Will this become a key shift in policy? At the annual session of the World Economic Forum (Davos meeting), U.S. President Donald Trump announced in his address delivered there that the U.S. will consider returning to the Trans-Pacific Partnership free trade pact.
It was only a year ago, soon after he came to office, that he signed an executive order of permanently withdrawing from the TPP.
If this represents a shift from the adamant policy of not acknowledging the TPP at all, this would be a welcome sign to the 11 participating countries, as they have long looked to the U.S. to return to the pact.
What we must size up is the true intention of President Trump, who hinted at a possible return to the TPP out of the blue.
President Trump says a prerequisite for a return is that the TPP “should serve the interests of all member states.” But in his remarks to the U.S. media, he also noted that “the U.S. would do TPP if it makes a substantially better deal to us.”
He may expect renegotiation of the deal. But if his idea is to twist the deal to the convenience of his country, this can’t be easily accepted.
What significance will the U.S. see in the TPP? What changes will it seek? The questions are whether the U.S. can present specific ideas and whether these will win the understanding of the 11 TPP countries.
In his address, President Trump said that the U.S. is ready to engage in multilateral trade agreements, which he has been rejecting by claiming such deals put the U.S. at a disadvantage. He noted that his “America First” policy is not isolationism.
Renegotiation of the North American Free Trade Agreement (NAFTA) are not moving in the direction the U.S. wants. On the other hand, the TPP will be signed by the remaining 11 members in March. Is he trying to modify his dogmatic trade strategy in the face of these realities at first hand?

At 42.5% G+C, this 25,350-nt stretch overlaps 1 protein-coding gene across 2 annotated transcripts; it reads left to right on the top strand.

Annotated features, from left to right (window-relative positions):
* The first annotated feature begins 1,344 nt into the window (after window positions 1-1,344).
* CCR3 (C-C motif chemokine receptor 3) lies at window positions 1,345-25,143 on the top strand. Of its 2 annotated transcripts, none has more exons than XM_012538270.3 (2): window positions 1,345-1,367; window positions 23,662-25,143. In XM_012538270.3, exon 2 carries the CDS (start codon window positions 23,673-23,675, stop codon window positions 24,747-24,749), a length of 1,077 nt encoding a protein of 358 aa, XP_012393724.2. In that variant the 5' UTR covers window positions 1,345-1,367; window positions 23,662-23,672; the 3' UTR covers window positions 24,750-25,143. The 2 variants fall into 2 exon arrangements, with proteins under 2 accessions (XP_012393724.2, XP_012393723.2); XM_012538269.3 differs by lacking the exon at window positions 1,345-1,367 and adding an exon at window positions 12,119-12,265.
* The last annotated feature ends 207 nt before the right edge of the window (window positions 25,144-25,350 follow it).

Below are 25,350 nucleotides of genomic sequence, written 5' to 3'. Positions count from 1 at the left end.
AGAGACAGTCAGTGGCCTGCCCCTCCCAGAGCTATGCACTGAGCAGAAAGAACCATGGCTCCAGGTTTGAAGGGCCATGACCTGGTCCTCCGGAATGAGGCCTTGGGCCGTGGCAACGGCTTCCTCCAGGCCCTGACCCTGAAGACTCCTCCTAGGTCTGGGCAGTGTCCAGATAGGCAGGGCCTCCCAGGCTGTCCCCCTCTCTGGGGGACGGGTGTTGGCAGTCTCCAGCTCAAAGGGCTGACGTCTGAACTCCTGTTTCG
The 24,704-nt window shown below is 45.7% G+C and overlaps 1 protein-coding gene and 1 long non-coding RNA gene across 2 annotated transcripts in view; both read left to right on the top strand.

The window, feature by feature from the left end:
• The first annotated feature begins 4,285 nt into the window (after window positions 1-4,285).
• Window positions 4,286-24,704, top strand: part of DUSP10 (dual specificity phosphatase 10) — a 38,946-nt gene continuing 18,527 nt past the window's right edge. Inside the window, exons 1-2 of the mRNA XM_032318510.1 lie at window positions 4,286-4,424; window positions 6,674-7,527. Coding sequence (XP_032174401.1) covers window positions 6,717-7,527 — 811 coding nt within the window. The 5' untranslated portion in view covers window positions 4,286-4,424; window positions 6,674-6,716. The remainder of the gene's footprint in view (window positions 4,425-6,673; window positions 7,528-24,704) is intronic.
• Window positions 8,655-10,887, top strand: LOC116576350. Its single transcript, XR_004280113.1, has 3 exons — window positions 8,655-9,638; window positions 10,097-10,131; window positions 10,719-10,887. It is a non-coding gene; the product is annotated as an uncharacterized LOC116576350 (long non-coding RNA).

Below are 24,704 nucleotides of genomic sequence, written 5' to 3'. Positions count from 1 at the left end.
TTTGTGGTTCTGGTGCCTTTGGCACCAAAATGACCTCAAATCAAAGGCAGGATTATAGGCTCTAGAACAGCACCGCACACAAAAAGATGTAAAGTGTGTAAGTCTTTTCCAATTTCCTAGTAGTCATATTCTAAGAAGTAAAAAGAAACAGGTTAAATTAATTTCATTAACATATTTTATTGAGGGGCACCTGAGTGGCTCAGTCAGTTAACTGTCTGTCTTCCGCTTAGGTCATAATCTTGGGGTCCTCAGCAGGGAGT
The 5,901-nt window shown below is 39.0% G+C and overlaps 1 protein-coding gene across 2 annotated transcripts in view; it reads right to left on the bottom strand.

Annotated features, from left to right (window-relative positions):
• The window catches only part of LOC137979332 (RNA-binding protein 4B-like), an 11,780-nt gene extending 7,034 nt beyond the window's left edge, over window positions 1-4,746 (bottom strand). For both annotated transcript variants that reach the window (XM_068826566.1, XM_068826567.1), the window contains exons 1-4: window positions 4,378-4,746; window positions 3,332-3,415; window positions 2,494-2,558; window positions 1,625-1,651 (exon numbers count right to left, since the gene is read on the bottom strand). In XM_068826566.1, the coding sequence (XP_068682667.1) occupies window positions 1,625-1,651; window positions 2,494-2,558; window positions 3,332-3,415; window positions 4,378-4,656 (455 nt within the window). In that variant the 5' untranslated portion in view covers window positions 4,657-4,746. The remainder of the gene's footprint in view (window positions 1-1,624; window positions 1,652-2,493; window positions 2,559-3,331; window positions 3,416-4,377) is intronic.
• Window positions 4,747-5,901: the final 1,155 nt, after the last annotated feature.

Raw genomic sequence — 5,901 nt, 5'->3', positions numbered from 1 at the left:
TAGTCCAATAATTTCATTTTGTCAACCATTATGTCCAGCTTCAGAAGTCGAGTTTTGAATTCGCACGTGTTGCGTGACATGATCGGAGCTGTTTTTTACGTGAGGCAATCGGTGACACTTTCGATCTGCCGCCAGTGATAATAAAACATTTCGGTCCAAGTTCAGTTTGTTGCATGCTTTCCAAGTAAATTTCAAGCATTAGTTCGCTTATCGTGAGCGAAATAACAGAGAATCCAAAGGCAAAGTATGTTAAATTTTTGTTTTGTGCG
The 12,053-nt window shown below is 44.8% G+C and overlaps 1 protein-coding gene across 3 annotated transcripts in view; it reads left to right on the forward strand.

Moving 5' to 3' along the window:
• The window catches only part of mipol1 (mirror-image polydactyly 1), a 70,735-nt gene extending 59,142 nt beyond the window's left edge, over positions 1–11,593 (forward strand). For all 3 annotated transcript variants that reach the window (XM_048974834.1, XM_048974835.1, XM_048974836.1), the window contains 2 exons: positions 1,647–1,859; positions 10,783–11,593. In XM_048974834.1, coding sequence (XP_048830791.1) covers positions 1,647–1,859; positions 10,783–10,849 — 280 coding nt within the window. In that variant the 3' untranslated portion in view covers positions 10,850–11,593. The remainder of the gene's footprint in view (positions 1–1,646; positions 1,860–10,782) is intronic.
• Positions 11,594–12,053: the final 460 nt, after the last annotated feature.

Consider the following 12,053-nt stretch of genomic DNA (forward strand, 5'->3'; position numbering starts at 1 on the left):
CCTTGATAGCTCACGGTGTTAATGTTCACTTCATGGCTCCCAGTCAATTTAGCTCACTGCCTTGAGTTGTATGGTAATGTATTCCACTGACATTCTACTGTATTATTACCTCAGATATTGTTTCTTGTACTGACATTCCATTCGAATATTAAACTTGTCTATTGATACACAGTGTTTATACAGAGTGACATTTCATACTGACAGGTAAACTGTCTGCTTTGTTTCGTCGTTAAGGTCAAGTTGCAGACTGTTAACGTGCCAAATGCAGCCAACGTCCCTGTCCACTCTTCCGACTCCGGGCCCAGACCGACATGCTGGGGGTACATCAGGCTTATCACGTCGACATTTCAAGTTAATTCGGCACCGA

What we should not overlook is that the U.S. government has been stepping up its protectionist moves of late.
The U.S. government decided for the first time in about 16 years to invoke safeguards against the import of solar panels and other goods based on Section 201 of the U.S. Trade Act. There is no change in President Trump’s way of thinking that trade deficits that the U.S. has with its trading partners are caused by unfair trade. He still describes the current TPP as “terrible.”
Japan should continue to make the enforcement of the TPP 11 a top priority. The framework of the TPP was originally decided by the 12 nations, including the U.S. It makes sense that Foreign Minister Taro Kono said “we have no particular plan to change [the TPP].” Japan should explain to the U.S. the importance of keeping the content of the deal intact.
The return of the U.S. to the TPP would create an economic boon to all 12 nations. With China broadening its presence, it will become strategically important to establish an economic order that is free and fair. Japan should assume the role of reminding President Trump about this.